Pretty much everything in the Florida State University grad’s professional career has added to a résumé that meshed perfectly with the needs of the popular festival.
“The day the job was posted, I must have gotten 20 e-mails from friends and family (saying), ‘Have you seen this? Have you seen this?’” he said.
An Air Force brat who moved around in his early years, MacQueen came to Tallahassee in 1983 to attend FSU. An English major, he made a name for himself working at the student newspaper, then known as the Florida Flambeau, in what he called “the best job I will ever have in my entire life.” (There he met another English major who would become his wife – which added to its appeal, he said.)
MacQueen would move on to become a feature writer for the Tallahassee Democrat, covering music, film and theater, which plugged him in to the local arts scene and earned him a loyal following of readers. He left Tallahassee in 1996 and spent two years as a “press flack” in New York City, working “a little bit” with a series of concerts in the park.
His first “actual full-on job in arts presenting” would be at Spivey Hall, a “400-seat, acoustically perfect, gorgeous concert hall” located on the campus of Clayton State College just south of Atlanta.
The benefactor who built the hall, Emilie Spivey, took great care in planning the facility and had the foresight to also endow it so that it had a “huge” artists’ fee budget, MacQueen said.
“It’s fun to have a lot of money and a really nice room and a couple of really nice pianos. (Artists) wanted to play there…You didn’t have to hit the ground making money. You had time to develop an aesthetic vision without worrying about putting the pennies together.” During his time there, MacQueen would develop a prominent and popular jazz series.
“I loved it,” he said of his time at Spivey Hall, “but I did five years in Atlanta and I wanted to raise my two kids in a smaller, more friendly place.”
His next stop would be the Porter Center for the Performing Arts at Brevard College in North Carolina.
While the facility was superb and the area sublime, MacQueen was working in a different, more “cash-strapped” reality where it was important for performances to at least break even.
“The situation in North Carolina was a great tonic for what I had in Atlanta because there, it was all about the money,” he said. “I broke even on ticket sales alone in the last two years, which is rare in the arts. That job taught me some fiscal austerity.”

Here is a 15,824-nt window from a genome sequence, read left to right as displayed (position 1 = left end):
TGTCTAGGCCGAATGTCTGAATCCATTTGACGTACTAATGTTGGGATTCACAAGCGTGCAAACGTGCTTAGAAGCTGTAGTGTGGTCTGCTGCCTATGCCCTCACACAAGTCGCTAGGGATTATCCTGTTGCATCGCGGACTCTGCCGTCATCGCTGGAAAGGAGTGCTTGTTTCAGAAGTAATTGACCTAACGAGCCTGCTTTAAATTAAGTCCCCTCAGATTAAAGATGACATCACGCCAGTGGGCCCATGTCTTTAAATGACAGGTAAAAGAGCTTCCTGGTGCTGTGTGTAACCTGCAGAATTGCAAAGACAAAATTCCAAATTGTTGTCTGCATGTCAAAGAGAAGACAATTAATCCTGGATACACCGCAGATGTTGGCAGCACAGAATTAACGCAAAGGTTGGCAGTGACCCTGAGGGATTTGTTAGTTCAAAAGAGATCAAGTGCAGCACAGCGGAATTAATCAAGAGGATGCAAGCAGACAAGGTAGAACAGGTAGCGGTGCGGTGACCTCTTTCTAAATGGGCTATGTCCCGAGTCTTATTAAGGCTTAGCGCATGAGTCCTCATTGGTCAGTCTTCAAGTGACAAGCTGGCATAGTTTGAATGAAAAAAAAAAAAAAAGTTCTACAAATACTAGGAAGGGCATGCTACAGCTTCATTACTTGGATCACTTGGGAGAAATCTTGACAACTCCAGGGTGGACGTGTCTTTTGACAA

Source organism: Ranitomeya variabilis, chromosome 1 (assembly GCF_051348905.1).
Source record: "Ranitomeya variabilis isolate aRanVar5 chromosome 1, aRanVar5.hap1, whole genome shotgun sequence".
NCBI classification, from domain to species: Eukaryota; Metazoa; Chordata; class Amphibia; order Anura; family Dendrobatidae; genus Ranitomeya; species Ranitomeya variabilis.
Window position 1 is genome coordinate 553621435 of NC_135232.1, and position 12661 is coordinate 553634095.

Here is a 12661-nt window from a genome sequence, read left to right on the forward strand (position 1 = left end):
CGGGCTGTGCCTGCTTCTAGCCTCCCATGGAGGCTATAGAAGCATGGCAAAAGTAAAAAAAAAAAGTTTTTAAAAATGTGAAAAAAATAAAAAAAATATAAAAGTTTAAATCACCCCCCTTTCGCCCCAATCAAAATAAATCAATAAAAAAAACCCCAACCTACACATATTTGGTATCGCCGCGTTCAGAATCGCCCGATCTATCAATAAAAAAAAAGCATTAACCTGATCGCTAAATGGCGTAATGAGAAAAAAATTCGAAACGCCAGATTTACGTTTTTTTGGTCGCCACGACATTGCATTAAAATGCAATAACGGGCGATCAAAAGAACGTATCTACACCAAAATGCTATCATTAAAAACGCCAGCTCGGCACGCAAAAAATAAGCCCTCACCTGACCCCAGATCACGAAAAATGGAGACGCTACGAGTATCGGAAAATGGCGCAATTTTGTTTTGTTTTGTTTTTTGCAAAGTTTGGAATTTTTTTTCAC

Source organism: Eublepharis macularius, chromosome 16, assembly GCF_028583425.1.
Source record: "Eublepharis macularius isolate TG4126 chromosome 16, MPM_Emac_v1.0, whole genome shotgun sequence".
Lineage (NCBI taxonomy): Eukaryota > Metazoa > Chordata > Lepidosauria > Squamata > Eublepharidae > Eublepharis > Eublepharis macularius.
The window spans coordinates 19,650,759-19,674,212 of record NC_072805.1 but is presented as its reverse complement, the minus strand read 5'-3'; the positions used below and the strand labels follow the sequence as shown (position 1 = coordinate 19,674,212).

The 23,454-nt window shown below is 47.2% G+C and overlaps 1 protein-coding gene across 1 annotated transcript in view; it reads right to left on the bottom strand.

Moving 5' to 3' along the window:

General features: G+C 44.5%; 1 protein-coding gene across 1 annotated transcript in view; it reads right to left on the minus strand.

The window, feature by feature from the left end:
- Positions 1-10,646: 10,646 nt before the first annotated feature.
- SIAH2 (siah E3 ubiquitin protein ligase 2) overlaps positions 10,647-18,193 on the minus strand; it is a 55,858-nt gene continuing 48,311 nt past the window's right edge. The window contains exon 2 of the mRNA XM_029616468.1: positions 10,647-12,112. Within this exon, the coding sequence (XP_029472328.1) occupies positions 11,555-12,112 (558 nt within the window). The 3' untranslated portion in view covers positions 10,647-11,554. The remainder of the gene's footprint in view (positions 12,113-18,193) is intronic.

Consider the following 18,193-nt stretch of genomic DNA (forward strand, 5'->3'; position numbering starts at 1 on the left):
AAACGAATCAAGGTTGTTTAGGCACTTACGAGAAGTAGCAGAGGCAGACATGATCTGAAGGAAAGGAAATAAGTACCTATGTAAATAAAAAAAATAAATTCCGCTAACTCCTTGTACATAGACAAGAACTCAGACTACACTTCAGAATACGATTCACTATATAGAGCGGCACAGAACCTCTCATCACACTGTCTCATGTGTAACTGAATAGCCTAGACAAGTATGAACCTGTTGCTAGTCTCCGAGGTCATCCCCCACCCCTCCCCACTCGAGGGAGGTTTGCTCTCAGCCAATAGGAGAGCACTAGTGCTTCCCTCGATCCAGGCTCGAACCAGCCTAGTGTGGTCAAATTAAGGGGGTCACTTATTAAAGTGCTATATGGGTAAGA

But when the Seven Days job beckoned, MacQueen returned “home” with his wife, Kim, and two daughters, Claire, 8, and Rose, 4.
With a full-time staff of one (himself) and an artists’ fee budget topping $400,000, MacQueen’s situation at FSU is a pleasant combination of his experiences in Atlanta and Brevard.
“I get a contribution from the university – it’s kind of the way I think it ought to be,” the director said. “I think getting help from the university is ideal, but I also think it is incumbent on people who present stuff to make sure it’s fiscally responsible – that you have an audience for it and that you can pay for it in some fashion.”
MacQueen does plan to put his personal stamp on Seven Days of Opening Nights, but future festivals still are in the planning stage.
“I’ve got some grandiose plans and very little specifics,” he admitted. “I want to make it so that every performance of Seven Days is an event that you can’t get anywhere else – commission some new works, different people getting together who haven’t gotten together before across genre boundaries … try to mix it up. I think that you can build a reputation regionally and nationally by really encouraging new things.”
MacQueen said he also is planning to increase the number of Seven Days artists who make Tallahassee more than a one-night-stand, encouraging them to commit time to teaching master classes to FSU students and working “with people in the various schools and departments to make sure that it happens.” When negotiating contracts, that teaching should be a “deal-breaker,” he said.
As for MacQueen’s personal favorites on this year’s program?
“I’m an English major, and I think Salman Rushdie is the greatest author writing in English right now,” he said. “I think he’s phenomenal.”
MacQueen also is looking forward to whatever surprise movie Geoffrey Gilmore, director of the Sundance Film Festival, presents during his appearance Feb. 28.
“He’s picked everything for Sundance for the past 18 years,” MacQueen said. “He’s a real mover and shaker in American film, one of the top guys.”